Kabir, a Rohingya refugee, fled his village in western Myanmar’s Rakhine state on August 25, 2017. But this was not the first time he had been forced to flee, nor the first time Myanmar soldiers had burned down his home. Nor is Cox’s Bazar, Bangladesh, where he now lives, the first camp he has sought refuge in.
In August 2017, Myanmar security forces launched a campaign of killings, rape and arson against the Rohingya Muslims in northern Rakhine amounting to crimes against humanity and acts of genocide. More than 730,000 escaped to Bangladesh over the next few weeks.
August 25 has come to be observed by Rohingya as “Genocide Remembrance Day,” but their plight is not the story of a single day, or even a single mass exodus. The roots of August 25, 2017, lie in the decades of state repression and violence that preceded it, orchestrated by successive governments to erode their freedoms and enshrine their vulnerability.
Kabir, now 27, grew up in Rathedaung township. As a teenager, he worked as a day laborer on farms or construction projects.
Kabir had to carry travel permits to pass through security checkpoints to get to work. He was, like almost all Rohingya in Myanmar, denied the citizenship that would recognize his family’s roots in the country. The authorities would harass them on the job, he told us, fining Rohingya workers for missing a day or beating them for making a mistake.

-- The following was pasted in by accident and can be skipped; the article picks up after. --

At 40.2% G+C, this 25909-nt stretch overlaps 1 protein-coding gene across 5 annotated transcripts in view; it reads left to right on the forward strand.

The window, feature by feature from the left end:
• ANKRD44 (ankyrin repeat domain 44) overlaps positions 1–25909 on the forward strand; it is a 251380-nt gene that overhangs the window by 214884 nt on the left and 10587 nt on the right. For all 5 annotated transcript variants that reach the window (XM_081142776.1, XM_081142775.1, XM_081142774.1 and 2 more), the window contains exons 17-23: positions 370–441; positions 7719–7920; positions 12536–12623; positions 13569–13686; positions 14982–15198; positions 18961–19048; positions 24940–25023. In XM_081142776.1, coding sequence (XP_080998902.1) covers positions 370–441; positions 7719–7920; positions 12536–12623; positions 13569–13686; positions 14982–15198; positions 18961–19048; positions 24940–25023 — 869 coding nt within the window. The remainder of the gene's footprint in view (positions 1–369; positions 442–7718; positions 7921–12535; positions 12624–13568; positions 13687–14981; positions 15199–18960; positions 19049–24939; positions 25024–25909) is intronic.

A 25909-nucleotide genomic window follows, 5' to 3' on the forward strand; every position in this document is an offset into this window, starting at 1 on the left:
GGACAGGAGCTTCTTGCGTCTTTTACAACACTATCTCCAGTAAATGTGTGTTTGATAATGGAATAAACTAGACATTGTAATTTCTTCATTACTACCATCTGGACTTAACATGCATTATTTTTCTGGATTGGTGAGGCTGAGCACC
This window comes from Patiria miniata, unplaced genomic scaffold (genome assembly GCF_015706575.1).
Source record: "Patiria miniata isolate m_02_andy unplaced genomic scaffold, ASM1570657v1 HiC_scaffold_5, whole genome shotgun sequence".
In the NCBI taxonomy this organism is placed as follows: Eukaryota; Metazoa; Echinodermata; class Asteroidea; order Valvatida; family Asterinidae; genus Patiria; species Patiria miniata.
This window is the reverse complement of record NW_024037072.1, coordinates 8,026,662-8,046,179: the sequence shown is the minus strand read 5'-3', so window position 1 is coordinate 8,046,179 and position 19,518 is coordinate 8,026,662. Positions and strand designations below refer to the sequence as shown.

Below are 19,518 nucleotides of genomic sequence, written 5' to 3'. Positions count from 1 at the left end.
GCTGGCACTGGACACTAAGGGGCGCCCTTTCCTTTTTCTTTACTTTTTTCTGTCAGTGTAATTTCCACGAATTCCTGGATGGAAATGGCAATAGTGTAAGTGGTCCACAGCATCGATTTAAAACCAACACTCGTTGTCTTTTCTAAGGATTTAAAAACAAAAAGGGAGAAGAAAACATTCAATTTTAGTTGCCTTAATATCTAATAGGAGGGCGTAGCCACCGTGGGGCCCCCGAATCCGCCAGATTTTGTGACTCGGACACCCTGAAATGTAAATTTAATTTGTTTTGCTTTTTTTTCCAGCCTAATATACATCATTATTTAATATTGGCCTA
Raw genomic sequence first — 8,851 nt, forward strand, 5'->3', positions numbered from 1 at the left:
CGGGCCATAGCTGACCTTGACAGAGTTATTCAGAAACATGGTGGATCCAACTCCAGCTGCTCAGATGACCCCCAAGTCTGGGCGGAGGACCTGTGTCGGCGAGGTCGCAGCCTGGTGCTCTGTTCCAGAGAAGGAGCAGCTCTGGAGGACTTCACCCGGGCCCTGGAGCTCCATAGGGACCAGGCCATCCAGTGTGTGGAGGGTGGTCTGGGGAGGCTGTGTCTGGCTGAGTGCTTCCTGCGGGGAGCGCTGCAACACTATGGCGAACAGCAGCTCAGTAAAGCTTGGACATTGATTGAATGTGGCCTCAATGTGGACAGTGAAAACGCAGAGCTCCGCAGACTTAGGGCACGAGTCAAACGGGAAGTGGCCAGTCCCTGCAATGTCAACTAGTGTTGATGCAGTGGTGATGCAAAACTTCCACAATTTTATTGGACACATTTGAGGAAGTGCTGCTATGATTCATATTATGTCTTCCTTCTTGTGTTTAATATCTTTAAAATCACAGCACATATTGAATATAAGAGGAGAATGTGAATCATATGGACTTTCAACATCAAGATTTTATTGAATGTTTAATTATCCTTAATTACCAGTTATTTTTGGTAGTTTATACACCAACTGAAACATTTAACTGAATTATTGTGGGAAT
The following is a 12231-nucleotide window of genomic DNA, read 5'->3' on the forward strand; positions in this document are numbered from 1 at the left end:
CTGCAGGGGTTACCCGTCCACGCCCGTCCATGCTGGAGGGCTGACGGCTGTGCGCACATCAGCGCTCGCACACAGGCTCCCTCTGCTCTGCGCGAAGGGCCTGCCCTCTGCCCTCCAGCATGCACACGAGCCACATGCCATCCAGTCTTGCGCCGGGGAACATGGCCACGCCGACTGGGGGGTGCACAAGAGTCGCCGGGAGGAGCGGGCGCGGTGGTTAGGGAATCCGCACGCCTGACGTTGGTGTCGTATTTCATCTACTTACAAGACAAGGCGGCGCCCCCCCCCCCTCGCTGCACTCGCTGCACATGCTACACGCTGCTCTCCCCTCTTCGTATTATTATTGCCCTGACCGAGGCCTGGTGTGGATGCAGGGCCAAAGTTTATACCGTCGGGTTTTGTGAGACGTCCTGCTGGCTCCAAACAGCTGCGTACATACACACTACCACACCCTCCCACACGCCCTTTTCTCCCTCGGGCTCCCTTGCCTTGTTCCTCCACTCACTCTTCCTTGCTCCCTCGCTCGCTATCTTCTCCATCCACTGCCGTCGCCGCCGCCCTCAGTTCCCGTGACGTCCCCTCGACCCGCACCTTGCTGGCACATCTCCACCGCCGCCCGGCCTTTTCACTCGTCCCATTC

“But still I was happy,” he said. “At least we could work.”
In 2012, he said, things changed. A targeted campaign of hate and discrimination against the Rohingya started across Rakhine state, led by ethnic Rakhine nationalists and Buddhist leaders, stoked by the military and police.
That July, Buddhist monks in Rathedaung issued a statement presenting a plan for the “Arakan Ethnic Cleansing Program” of Rohingya. Violent attacks flared and tensions grew. “Our Buddhist neighbors ostracized us,” said Kabir, identified in this article by only his first name for his security.
By October, Rakhine villagers, often alongside police and soldiers, were burning Muslim homes, destroying mosques, and looting property in townships across Rakhine state.